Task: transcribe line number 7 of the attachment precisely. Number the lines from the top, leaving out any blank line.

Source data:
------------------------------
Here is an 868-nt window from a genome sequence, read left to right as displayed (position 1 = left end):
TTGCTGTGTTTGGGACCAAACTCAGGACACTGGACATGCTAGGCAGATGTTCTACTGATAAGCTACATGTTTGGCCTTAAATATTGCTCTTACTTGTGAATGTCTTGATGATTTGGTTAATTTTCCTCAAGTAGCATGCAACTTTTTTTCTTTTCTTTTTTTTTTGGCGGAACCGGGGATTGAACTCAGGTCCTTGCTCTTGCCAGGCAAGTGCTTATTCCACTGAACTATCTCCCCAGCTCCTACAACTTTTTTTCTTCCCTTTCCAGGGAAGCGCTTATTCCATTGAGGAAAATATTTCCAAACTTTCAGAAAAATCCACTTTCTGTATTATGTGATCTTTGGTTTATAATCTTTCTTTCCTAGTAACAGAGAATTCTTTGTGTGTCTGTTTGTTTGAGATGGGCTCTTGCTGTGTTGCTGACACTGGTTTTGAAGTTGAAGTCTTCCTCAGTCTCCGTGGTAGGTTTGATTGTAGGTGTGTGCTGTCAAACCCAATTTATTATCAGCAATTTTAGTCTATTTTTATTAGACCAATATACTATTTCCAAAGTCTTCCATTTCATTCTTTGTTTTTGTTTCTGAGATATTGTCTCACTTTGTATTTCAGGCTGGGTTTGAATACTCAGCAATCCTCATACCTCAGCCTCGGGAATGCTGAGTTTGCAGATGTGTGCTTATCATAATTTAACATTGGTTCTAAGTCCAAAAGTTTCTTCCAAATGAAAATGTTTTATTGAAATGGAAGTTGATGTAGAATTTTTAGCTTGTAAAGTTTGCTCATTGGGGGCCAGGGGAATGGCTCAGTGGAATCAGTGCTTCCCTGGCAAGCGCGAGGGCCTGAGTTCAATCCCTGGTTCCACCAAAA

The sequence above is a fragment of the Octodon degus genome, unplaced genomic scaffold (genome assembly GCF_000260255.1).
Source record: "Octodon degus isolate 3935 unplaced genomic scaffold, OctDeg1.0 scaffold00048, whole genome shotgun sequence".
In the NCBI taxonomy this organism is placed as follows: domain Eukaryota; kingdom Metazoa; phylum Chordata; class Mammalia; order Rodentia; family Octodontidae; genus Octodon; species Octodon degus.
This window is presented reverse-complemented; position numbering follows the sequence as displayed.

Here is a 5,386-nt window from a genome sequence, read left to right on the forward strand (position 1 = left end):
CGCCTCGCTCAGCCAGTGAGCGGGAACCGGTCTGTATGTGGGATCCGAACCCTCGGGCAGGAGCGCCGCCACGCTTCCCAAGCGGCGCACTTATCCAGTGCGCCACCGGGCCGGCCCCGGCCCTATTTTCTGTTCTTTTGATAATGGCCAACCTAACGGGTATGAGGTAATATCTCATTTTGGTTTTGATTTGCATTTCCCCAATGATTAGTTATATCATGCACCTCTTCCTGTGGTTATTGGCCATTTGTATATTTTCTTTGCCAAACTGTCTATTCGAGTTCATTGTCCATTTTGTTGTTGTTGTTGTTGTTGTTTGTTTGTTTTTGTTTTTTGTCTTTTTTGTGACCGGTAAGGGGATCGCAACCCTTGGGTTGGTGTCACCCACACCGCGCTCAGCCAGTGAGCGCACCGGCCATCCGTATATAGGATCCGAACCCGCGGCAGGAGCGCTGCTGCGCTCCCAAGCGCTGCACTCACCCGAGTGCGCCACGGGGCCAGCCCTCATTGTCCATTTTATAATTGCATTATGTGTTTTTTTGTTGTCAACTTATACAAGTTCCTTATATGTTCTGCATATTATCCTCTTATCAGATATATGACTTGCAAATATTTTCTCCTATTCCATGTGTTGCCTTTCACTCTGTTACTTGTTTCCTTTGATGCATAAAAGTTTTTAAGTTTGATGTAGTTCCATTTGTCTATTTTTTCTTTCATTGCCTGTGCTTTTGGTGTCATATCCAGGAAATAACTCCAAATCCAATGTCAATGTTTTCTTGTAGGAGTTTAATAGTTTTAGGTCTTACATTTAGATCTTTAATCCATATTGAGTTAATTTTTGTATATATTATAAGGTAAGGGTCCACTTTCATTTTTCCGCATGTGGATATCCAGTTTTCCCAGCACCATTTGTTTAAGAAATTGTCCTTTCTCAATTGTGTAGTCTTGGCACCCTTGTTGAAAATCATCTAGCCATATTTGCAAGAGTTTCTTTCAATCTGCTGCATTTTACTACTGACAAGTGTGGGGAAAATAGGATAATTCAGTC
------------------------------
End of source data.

Here is a 5,386-nt window from a genome sequence, read left to right on the forward strand (position 1 = left end):